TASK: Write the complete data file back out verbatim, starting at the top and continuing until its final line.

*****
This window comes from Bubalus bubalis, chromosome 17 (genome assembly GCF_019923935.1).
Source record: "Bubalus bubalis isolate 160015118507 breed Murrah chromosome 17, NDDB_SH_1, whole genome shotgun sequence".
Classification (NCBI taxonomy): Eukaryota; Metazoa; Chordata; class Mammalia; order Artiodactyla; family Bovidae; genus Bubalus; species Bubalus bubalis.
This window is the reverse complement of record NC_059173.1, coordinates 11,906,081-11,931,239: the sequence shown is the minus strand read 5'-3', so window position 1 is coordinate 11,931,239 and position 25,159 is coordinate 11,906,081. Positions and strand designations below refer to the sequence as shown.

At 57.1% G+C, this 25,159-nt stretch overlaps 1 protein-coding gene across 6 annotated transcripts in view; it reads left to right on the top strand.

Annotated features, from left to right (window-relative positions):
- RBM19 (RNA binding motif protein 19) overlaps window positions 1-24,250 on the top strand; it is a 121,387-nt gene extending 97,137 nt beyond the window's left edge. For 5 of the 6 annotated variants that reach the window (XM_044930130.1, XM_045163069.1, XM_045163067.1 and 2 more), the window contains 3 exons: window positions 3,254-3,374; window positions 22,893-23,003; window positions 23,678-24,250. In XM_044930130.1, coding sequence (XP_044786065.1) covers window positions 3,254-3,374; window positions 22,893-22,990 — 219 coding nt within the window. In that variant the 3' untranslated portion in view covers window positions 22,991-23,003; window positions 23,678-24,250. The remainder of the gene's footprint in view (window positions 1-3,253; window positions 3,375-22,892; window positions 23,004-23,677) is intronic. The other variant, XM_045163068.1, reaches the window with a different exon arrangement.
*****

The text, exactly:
This window comes from Bubalus bubalis, chromosome 17 (genome assembly GCF_019923935.1).
Source record: "Bubalus bubalis isolate 160015118507 breed Murrah chromosome 17, NDDB_SH_1, whole genome shotgun sequence".
Classification (NCBI taxonomy): Eukaryota; Metazoa; Chordata; class Mammalia; order Artiodactyla; family Bovidae; genus Bubalus; species Bubalus bubalis.
This window is the reverse complement of record NC_059173.1, coordinates 11,906,081-11,931,239: the sequence shown is the minus strand read 5'-3', so window position 1 is coordinate 11,931,239 and position 25,159 is coordinate 11,906,081. Positions and strand designations below refer to the sequence as shown.

At 57.1% G+C, this 25,159-nt stretch overlaps 1 protein-coding gene across 6 annotated transcripts in view; it reads left to right on the top strand.

Annotated features, from left to right (window-relative positions):
- RBM19 (RNA binding motif protein 19) overlaps window positions 1-24,250 on the top strand; it is a 121,387-nt gene extending 97,137 nt beyond the window's left edge. For 5 of the 6 annotated variants that reach the window (XM_044930130.1, XM_045163069.1, XM_045163067.1 and 2 more), the window contains 3 exons: window positions 3,254-3,374; window positions 22,893-23,003; window positions 23,678-24,250. In XM_044930130.1, coding sequence (XP_044786065.1) covers window positions 3,254-3,374; window positions 22,893-22,990 — 219 coding nt within the window. In that variant the 3' untranslated portion in view covers window positions 22,991-23,003; window positions 23,678-24,250. The remainder of the gene's footprint in view (window positions 1-3,253; window positions 3,375-22,892; window positions 23,004-23,677) is intronic. The other variant, XM_045163068.1, reaches the window with a different exon arrangement.